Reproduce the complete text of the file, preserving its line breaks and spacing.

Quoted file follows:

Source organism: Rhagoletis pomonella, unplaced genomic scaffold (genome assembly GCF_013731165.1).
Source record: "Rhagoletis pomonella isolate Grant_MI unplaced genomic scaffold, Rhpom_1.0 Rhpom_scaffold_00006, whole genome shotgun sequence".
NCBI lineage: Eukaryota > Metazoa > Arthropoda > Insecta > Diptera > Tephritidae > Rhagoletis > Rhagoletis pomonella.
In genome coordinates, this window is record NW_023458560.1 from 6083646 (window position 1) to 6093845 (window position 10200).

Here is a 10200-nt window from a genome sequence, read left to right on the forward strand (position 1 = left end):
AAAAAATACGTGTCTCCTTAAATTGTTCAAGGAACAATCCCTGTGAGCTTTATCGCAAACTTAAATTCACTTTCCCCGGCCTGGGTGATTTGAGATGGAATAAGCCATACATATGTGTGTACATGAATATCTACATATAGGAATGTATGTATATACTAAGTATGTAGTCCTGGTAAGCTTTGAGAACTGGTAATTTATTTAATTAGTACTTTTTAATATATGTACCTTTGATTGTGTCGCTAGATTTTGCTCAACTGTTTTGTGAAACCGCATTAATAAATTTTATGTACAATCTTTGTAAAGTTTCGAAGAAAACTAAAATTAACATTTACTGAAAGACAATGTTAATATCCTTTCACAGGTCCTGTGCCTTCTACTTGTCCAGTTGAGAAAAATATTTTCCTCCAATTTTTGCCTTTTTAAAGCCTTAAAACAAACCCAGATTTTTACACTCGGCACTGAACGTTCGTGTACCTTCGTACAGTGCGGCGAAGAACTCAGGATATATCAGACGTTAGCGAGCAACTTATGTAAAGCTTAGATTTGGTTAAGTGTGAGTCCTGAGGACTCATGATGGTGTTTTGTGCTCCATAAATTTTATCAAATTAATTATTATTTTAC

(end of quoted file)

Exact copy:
Source organism: Rhagoletis pomonella, unplaced genomic scaffold (genome assembly GCF_013731165.1).
Source record: "Rhagoletis pomonella isolate Grant_MI unplaced genomic scaffold, Rhpom_1.0 Rhpom_scaffold_00006, whole genome shotgun sequence".
NCBI lineage: Eukaryota > Metazoa > Arthropoda > Insecta > Diptera > Tephritidae > Rhagoletis > Rhagoletis pomonella.
In genome coordinates, this window is record NW_023458560.1 from 6083646 (window position 1) to 6093845 (window position 10200).

Here is a 10200-nt window from a genome sequence, read left to right on the forward strand (position 1 = left end):
AAAAAATACGTGTCTCCTTAAATTGTTCAAGGAACAATCCCTGTGAGCTTTATCGCAAACTTAAATTCACTTTCCCCGGCCTGGGTGATTTGAGATGGAATAAGCCATACATATGTGTGTACATGAATATCTACATATAGGAATGTATGTATATACTAAGTATGTAGTCCTGGTAAGCTTTGAGAACTGGTAATTTATTTAATTAGTACTTTTTAATATATGTACCTTTGATTGTGTCGCTAGATTTTGCTCAACTGTTTTGTGAAACCGCATTAATAAATTTTATGTACAATCTTTGTAAAGTTTCGAAGAAAACTAAAATTAACATTTACTGAAAGACAATGTTAATATCCTTTCACAGGTCCTGTGCCTTCTACTTGTCCAGTTGAGAAAAATATTTTCCTCCAATTTTTGCCTTTTTAAAGCCTTAAAACAAACCCAGATTTTTACACTCGGCACTGAACGTTCGTGTACCTTCGTACAGTGCGGCGAAGAACTCAGGATATATCAGACGTTAGCGAGCAACTTATGTAAAGCTTAGATTTGGTTAAGTGTGAGTCCTGAGGACTCATGATGGTGTTTTGTGCTCCATAAATTTTATCAAATTAATTATTATTTTAC